John Quested, chief executive of Goldcrest Films and TV, has been charged by London’s Serious Fraud Office with conspiracy to “cause loss to others by falsifying documents made or required for an accounting purpose.”
Quested, 57, who gained control of the multiple Oscar-winning production company after a management buyout in 1990, is charged along with his former boss George Walker and Walker’s chief financial officer Wilf Aquilina.
Quested was brought before Bow Street Magistrates Court in London last week and released on bail until June 4, when the defendants will appear in court.
The SFO charges refer to the accounts of Brent Walker Film and Theater Division — of which Quested was chief executive — Brent Walker Film Prods. and George Walker Television Prods., as well as the consolidated accounts of the Brent Walker Group, which is a publicly traded stock on the London stock exchange.
The charge alleges that the defendants, “with a view to gain for themselves or others” filed accounts “for the years ended Dec. 31, l984, l985, l986 and l 987, which to their knowledge were or might have been misleading, false or deceptive in a material particular, in that they overstated the pre-tax profits and total assets less current liabilities of the said companies during the said accounting years.”
Quested had not returned calls by press time, but his lawyer, David Cooper of London law firm Gouldens, issued a statement saying that “the management of Goldcrest expresses full faith and confidence in John Quested and his ability to operate the company as its chief executive.”
The charge against Quested is part of a much wider-ranging investigation into the business affairs of George Walker, who built his now-bankrupt leisure and entertainment empire in the 1980s.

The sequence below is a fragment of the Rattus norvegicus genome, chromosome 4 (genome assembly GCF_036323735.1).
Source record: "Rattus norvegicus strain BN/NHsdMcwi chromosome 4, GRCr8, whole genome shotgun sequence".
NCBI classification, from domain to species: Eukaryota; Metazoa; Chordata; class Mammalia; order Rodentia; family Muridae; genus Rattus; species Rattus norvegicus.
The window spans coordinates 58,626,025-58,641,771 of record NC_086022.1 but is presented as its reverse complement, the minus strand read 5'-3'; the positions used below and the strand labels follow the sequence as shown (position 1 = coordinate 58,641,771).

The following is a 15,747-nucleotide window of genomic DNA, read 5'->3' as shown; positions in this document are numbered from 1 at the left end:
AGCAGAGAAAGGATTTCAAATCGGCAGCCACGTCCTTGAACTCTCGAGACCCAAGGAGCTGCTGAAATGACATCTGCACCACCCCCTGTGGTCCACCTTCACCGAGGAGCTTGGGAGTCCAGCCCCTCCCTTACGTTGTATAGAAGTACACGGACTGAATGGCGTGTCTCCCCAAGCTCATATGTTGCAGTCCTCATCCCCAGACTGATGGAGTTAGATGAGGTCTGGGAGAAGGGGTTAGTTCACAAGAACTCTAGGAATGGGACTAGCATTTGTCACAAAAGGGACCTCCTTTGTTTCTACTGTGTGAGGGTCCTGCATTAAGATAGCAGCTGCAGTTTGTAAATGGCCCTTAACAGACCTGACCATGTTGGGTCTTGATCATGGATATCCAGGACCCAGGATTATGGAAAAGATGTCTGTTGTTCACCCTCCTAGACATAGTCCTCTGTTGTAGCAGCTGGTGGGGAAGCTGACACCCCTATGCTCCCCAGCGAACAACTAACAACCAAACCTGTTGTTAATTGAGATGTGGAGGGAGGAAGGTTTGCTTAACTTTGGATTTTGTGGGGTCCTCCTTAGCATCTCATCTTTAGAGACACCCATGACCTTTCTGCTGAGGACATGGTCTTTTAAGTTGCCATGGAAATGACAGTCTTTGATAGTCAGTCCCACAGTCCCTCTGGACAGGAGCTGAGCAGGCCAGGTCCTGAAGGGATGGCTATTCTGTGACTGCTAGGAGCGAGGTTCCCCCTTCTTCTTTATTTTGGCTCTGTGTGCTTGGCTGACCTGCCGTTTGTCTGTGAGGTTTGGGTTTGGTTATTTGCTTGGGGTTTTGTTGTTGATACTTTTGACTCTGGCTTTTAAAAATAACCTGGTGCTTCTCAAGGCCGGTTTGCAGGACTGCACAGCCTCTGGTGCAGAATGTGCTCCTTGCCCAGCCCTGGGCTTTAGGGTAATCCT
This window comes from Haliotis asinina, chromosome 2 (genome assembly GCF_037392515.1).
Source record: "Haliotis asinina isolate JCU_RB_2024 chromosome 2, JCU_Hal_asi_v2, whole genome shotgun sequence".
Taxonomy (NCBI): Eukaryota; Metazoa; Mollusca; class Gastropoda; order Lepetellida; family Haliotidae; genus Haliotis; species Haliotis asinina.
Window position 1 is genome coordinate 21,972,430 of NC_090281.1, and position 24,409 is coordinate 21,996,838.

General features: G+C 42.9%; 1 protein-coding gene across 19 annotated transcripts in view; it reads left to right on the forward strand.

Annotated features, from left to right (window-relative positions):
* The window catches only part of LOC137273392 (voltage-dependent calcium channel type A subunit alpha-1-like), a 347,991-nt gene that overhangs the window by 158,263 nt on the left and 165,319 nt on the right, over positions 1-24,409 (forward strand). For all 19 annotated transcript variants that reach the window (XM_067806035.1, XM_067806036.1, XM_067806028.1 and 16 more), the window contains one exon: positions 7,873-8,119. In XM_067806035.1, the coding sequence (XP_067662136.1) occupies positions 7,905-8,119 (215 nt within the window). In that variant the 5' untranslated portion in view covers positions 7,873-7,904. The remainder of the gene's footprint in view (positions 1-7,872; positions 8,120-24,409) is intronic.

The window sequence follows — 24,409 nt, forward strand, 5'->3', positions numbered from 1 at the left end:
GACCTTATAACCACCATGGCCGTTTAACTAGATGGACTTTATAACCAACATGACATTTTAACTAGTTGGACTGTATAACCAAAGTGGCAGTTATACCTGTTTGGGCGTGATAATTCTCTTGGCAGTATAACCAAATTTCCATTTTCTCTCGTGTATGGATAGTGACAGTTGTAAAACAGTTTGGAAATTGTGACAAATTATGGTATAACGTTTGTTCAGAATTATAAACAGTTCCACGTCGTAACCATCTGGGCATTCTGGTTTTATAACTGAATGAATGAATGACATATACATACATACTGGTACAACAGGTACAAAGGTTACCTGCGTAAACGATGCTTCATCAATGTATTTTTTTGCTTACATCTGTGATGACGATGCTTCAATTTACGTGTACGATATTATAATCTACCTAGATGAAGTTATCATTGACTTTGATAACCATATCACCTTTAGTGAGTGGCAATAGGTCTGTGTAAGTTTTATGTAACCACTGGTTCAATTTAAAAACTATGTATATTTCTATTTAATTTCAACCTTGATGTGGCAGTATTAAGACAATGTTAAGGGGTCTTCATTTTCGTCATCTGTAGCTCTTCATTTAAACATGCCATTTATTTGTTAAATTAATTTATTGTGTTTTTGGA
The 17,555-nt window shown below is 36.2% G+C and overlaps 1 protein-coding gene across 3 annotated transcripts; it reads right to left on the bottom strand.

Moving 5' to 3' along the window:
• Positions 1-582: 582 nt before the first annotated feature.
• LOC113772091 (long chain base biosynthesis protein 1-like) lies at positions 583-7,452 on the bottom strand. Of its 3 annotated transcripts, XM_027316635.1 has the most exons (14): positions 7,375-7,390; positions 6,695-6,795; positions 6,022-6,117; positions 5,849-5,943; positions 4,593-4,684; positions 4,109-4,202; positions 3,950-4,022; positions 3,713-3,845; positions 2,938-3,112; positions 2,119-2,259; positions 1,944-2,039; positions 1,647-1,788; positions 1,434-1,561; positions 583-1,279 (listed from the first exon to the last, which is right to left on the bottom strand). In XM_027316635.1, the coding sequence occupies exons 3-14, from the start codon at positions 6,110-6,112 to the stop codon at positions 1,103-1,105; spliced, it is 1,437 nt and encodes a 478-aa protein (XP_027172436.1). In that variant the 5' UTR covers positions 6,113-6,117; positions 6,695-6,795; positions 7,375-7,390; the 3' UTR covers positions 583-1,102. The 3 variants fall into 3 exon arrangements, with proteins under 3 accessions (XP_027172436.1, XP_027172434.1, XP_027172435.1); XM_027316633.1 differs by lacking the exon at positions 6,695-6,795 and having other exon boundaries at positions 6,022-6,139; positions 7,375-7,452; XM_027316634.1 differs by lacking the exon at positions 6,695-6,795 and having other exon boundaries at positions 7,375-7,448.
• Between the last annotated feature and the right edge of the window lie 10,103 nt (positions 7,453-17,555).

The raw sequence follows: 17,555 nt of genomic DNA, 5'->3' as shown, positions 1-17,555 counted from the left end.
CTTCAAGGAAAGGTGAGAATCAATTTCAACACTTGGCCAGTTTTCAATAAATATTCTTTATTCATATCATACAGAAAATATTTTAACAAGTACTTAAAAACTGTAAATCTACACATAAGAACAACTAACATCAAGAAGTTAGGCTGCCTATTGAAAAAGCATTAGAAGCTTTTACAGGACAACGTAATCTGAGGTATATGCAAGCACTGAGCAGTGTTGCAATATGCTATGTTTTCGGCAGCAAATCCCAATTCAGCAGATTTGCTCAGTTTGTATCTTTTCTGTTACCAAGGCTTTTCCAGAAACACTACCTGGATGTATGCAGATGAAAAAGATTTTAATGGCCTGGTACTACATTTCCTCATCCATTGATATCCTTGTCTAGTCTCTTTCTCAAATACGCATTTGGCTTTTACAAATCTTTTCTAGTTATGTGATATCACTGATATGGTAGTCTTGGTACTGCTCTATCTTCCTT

Walker, a former boxer, made a number of film and television productions, including “The Stud” and “The Bitch”, both of which starred Joan Collins, and a video set of the complete Gilbert & Sullivan operas. None of the Brent Walker productions was an outstanding commercial or critical success. The company also operated as a video and theatrical distributor in the U.K. and had a foreign sales arm.
The Brent Walker film and TV businesses were folded into Goldcrest when Walker acquired the company in l987. Goldcrest’s classy output included “The Killing Fields,””The Mission” and “A Room With a View.” Quested was named the firm’s chief executive.
By 1989, Walker’s empire included yacht, marinas and property but, enmeshed in financial difficulties, he opened negotiations with Quested for a management buyout, which was completed in l990.
Last year, after various attempts at remedial financial engineering had failed, the Brent Walker empire finally collapsed, leading to the SFO investigation.
Since taking control of Goldcrest, Quested by his own admission has spent as much time on legal matters as in making films. He managed to wrest money out of MGM/UA for the video release of “All Dogs Go to Heaven,” but still faces suits from producers David Puttnam and Ismail Merchant alleging inadequate financial reporting and failure to pay monies owed from the distribution of their films “The Mission” and “A Room With a View.” Goldcrest has launched a countersuit against Merchant.